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JP's eviction, shot by a citizen journalistWe hear that a U.S. Marshall is currently [on the morning of July 17] overseeing the eviction of JP’s Lounge (2412 Wisconsin Ave.). The strip club’s belongings span the sidewalk space from Z-Burger (2414 Wisconsin Ave.) down to Heads & Nails (2352 Wisconsin Ave.), an eyewitness reports.

The club had filed for bankruptcy protection on June 20, but Judge S. Martin Teel dismissed the case on July 2. JP’s corporate holding company, BJ Enterprises, had sought to represent itself in the suit, but that is not allowed in bankruptcy court. “It is well-established that corporate entities such as the debtor are not permitted to appear pro-se and must be represented and appear through counsel,” Teel’s order states.

JP’s shut down temporarily in early June, after the Office of Tax and Revenue placed a $654,077.87 lien on the business for back sales tax. Although that lien was almost certainly at least partly in error—since it included tax owed for several years when the club generated no sales—an OTR representative declined to confirm that the club’s tax debts had been paid in full.

Meanwhile, it seems the club’s landlord, a group of members of the Alafoginis family, had filed suit against the corporate owner of BJ Enterprises, The Vice Group, on January 27 of last year, according to landlord-tenant court records. A writ of restitution—basically, permission to evict the tenant—was approved by the court on May 13.

We have called representatives of the Vice Group and the Alafoginis family for details and will update when we hear back.

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A couple of weeks ago, JP’s Lounge (2412 Wisconsin Ave.) was wrangling with the Office of Tax and Revenue over a sales tax lien. Within a few days, JP’s had entered an agreement with OTR and reopened. Then, it filed for bankruptcy.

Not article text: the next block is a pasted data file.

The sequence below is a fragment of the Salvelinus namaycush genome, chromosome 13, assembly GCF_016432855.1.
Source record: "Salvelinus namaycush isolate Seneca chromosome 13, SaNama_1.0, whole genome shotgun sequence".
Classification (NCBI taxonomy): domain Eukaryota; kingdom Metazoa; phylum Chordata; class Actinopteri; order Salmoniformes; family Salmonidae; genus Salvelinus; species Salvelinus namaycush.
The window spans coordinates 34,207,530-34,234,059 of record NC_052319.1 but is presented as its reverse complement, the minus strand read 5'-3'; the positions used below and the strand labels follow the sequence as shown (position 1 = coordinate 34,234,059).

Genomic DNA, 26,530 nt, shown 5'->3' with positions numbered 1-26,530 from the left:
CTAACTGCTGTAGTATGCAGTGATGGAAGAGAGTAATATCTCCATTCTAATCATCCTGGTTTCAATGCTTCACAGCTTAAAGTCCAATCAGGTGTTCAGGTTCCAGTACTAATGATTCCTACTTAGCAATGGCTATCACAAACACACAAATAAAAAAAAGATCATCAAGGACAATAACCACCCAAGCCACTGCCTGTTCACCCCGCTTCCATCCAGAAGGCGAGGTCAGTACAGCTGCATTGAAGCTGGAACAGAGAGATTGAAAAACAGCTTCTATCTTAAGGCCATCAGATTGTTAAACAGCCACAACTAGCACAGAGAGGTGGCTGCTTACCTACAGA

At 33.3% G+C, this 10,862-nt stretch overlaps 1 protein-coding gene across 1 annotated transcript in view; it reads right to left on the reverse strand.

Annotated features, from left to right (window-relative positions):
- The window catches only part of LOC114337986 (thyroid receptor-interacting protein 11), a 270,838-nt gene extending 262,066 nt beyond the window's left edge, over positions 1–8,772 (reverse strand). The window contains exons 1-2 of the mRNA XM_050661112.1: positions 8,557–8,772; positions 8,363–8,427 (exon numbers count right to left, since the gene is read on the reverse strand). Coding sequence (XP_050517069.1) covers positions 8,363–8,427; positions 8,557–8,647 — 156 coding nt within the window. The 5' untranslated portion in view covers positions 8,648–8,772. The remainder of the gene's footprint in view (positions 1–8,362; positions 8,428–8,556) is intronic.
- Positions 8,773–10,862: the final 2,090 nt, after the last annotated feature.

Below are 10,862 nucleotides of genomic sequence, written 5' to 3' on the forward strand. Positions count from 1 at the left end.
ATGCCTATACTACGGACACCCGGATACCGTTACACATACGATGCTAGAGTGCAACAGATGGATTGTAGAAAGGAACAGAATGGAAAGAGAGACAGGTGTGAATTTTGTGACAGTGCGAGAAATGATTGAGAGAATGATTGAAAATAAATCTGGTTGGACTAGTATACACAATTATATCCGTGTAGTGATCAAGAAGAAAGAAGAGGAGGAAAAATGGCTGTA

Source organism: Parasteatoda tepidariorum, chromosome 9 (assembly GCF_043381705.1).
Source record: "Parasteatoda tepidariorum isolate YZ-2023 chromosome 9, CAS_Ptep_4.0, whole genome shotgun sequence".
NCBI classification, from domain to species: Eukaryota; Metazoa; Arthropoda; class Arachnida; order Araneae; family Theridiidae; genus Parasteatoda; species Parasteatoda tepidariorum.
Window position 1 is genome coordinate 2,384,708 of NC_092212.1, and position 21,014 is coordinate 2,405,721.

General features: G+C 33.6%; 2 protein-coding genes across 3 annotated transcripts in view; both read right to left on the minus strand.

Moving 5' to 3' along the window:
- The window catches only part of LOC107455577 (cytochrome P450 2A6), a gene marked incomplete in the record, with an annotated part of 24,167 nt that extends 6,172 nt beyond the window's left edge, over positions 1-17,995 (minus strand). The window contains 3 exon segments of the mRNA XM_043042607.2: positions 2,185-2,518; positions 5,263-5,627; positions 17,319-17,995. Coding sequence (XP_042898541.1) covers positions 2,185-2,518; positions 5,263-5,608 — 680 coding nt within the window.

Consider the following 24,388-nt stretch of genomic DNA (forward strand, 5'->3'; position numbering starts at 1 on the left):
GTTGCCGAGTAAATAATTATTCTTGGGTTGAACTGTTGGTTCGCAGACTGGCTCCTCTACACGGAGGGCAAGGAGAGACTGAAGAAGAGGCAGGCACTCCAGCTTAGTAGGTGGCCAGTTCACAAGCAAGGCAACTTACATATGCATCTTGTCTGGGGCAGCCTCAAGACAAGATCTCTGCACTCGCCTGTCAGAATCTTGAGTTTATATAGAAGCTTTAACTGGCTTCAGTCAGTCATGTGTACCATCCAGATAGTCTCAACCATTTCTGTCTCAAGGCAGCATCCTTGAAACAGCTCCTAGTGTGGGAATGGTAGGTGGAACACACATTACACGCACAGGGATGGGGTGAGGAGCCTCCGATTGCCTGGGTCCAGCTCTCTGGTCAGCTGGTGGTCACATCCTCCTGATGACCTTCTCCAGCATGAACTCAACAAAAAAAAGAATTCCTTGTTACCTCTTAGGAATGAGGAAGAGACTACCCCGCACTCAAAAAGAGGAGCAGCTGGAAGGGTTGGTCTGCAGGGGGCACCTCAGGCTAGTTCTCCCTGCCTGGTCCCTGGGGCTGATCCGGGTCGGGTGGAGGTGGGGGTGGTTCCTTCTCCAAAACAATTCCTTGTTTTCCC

On June 20, the club submitted a voluntary petition for Chapter 11 bankruptcy protection, reporting assets of $500,000 to $1 million and liabilities of $100,000 to $500,000. In a Chapter 11 bankruptcy, a corporation can restructure its business while continuing to operate. For example, the company can renegotiate the terms of its loans or cancel contracts. The goal of this kind of bankruptcy is to satisfy all of the company’s creditors and stay in business.

The tax lien against JP’s had demanded $654,077.87 for the years 2008–2013, during most of which time the club was shuttered due to a fire. Club representative Paul Kadlick earlier told us that the lien was filed in error and that JP’s owed no back taxes at all, but an OTR representative declined to confirm this. The representative, Natalie Wilson, told us today that the agency allowed the club to reopen “based on an agreement with the taxpayer and OTR.”

We have called Kadlick for comment on the bankruptcy and will update when we hear back.

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On Friday, June 6, the Office of Tax and Revenue seized the liquor license of JP’s Lounge (2412 Wisconsin Ave.) and ordered it shut down for nonpayment of $654,077.87 in sales tax, penalties, and interest, according to OTR spokeswoman Natalie Wilson.

This morning, to hear the owners’ representative tell it, the strip club got its license back—along with a heartfelt apology from the city tax agency. “The owners owed zero. These guys have been paying taxes fine,” says Paul Kadlick, a representative for the Vice Group, which owns the club. “The revenue agent couldn’t have been more apologetic.”

Curiously, OTR’s Wilson tells a different story. As of late afternoon today, she says, the matter has not been resolved. “OTR has not released the licenses nor granted a reinstatement of any kind,” she wrote in an email after we told her about our conversation with Kadlick. “OTR is working with the new owners to bring them into compliance.”